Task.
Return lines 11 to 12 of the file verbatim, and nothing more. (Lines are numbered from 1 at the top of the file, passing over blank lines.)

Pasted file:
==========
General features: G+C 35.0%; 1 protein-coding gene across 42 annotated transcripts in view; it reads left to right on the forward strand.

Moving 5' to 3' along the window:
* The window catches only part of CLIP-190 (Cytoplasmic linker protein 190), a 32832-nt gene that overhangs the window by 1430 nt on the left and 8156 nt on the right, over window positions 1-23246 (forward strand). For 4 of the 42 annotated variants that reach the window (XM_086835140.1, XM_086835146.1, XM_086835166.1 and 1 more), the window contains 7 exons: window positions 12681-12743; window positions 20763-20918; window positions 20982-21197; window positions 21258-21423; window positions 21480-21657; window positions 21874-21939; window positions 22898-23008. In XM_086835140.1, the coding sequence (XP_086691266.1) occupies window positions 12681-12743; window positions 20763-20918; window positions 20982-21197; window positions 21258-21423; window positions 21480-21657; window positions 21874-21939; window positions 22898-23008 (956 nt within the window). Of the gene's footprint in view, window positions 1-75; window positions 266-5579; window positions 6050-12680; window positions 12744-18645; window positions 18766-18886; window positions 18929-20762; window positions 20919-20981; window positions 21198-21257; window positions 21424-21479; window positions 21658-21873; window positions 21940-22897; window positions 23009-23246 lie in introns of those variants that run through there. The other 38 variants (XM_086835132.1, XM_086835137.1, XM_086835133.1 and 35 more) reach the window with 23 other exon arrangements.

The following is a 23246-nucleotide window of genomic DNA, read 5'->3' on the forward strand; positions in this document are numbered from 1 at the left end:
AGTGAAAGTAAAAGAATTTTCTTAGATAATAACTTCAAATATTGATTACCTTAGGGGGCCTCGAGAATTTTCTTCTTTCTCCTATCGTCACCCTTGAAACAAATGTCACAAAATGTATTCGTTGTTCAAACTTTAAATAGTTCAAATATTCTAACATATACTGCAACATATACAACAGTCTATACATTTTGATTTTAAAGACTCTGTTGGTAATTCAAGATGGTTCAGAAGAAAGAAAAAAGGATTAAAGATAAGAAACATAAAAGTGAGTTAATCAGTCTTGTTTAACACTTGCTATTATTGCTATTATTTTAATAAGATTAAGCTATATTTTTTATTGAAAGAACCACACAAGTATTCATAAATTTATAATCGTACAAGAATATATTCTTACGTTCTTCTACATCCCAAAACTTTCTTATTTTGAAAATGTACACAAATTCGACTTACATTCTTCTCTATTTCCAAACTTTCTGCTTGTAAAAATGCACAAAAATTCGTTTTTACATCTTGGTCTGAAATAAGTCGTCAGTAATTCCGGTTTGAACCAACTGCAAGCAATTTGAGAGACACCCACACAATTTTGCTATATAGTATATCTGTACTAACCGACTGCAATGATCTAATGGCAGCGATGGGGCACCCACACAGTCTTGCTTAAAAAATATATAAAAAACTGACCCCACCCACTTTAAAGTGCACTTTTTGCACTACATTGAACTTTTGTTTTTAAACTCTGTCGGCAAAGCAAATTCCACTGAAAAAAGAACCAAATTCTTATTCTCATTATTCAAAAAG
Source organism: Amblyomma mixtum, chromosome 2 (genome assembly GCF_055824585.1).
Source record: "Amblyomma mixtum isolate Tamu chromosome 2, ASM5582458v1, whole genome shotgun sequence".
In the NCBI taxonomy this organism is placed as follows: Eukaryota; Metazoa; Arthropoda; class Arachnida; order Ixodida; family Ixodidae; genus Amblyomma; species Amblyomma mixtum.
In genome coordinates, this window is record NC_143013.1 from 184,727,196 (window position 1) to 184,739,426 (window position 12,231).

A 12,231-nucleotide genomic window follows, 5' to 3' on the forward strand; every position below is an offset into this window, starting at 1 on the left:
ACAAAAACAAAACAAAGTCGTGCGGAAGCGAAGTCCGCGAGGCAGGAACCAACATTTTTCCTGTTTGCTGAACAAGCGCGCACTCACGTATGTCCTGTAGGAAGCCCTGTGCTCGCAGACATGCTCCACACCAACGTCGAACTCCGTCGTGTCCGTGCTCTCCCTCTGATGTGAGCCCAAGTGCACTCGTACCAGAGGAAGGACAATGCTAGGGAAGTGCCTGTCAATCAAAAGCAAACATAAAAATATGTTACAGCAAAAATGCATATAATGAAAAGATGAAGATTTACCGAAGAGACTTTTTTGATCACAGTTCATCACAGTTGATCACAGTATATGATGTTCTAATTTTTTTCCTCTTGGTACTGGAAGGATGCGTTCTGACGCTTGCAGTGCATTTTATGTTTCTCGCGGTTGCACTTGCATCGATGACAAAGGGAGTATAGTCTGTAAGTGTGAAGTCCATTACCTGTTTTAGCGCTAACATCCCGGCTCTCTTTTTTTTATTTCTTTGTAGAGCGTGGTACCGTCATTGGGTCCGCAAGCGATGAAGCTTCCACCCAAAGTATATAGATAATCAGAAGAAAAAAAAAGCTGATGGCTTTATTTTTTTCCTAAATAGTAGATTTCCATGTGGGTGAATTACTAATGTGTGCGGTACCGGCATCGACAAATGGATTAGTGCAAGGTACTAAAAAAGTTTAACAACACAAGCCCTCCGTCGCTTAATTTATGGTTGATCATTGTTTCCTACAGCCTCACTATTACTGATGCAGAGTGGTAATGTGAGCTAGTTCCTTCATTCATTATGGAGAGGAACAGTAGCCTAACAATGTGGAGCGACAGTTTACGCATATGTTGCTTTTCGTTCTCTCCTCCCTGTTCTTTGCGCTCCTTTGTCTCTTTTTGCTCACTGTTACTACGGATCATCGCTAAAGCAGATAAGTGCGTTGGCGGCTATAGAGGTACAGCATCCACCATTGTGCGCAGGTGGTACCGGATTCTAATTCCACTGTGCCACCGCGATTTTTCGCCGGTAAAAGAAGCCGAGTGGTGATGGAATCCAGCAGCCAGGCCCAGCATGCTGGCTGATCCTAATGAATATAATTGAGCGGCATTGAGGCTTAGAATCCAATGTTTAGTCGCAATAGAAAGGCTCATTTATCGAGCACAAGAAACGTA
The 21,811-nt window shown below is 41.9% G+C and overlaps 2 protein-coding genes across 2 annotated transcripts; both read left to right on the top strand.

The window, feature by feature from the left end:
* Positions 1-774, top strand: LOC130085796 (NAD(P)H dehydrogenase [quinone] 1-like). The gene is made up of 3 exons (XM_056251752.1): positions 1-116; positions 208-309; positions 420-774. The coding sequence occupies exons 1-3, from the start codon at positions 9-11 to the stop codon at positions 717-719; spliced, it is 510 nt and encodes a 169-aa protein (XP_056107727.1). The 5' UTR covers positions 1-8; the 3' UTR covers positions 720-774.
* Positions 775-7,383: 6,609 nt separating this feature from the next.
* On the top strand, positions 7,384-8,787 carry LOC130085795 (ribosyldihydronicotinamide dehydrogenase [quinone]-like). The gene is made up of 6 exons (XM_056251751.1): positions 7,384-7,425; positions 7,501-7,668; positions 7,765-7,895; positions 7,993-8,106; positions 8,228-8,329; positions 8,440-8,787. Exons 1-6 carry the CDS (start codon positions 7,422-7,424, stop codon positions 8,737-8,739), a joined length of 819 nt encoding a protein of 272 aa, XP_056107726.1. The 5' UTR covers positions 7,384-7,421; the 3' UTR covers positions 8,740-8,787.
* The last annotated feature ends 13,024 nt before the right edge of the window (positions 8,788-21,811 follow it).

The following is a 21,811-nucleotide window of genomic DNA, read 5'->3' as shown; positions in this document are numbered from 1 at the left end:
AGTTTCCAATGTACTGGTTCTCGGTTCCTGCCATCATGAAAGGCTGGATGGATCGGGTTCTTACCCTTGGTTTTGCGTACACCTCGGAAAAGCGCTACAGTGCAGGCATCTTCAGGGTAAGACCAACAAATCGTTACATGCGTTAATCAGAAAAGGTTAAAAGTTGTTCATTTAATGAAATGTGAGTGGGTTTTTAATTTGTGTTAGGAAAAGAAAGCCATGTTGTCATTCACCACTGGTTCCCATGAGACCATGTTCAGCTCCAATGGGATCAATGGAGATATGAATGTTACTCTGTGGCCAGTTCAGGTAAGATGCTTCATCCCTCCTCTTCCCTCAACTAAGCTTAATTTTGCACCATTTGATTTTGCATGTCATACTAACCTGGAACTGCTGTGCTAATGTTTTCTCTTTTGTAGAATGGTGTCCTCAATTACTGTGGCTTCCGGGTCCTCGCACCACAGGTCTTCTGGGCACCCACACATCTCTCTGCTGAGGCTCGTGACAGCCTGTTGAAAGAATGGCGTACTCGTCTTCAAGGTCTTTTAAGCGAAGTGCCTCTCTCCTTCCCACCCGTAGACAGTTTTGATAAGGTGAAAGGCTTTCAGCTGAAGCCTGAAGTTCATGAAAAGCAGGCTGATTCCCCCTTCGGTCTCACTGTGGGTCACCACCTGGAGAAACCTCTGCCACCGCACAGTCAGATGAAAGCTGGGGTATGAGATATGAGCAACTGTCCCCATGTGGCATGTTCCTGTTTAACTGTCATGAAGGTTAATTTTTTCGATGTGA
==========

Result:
ACAAAAACAAAACAAAGTCGTGCGGAAGCGAAGTCCGCGAGGCAGGAACCAACATTTTTCCTGTTTGCTGAACAAGCGCGCACTCACGTATGTCCTGTAGGAAGCCCTGTGCTCGCAGACATGCTCCACACCAACGTCGAACTCCGTCGTGTCCGTGCTCTCCCTCTGATGTGAGCCCAAGTGCACTCGTACCAGAGGAAGGACAATGCTAGGGAAGTGCCTGTCAATCAAAAGCAAACATAAAAATATGTTACAGCAAAAATGCATATAATGAAAAGATGAAGATTTACCGAAGAGACTTTTTTGATCACAGTTCATCACAGTTGATCACAGTATATGATGTTCTAATTTTTTTCCTCTTGGTACTGGAAGGATGCGTTCTGACGCTTGCAGTGCATTTTATGTTTCTCGCGGTTGCACTTGCATCGATGACAAAGGGAGTATAGTCTGTAAGTGTGAAGTCCATTACCTGTTTTAGCGCTAACATCCCGGCTCTCTTTTTTTTATTTCTTTGTAGAGCGTGGTACCGTCATTGGGTCCGCAAGCGATGAAGCTTCCACCCAAAGTATATAGATAATCAGAAGAAAAAAAAAGCTGATGGCTTTATTTTTTTCCTAAATAGTAGATTTCCATGTGGGTGAATTACTAATGTGTGCGGTACCGGCATCGACAAATGGATTAGTGCAAGGTACTAAAAAAGTTTAACAACACAAGCCCTCCGTCGCTTAATTTATGGTTGATCATTGTTTCCTACAGCCTCACTATTACTGATGCAGAGTGGTAATGTGAGCTAGTTCCTTCATTCATTATGGAGAGGAACAGTAGCCTAACAATGTGGAGCGACAGTTTACGCATATGTTGCTTTTCGTTCTCTCCTCCCTGTTCTTTGCGCTCCTTTGTCTCTTTTTGCTCACTGTTACTACGGATCATCGCTAAAGCAGATAAGTGCGTTGGCGGCTATAGAGGTACAGCATCCACCATTGTGCGCAGGTGGTACCGGATTCTAATTCCACTGTGCCACCGCGATTTTTCGCCGGTAAAAGAAGCCGAGTGGTGATGGAATCCAGCAGCCAGGCCCAGCATGCTGGCTGATCCTAATGAATATAATTGAGCGGCATTGAGGCTTAGAATCCAATGTTTAGTCGCAATAGAAAGGCTCATTTATCGAGCACAAGAAACGTA
The 21,811-nt window shown below is 41.9% G+C and overlaps 2 protein-coding genes across 2 annotated transcripts; both read left to right on the top strand.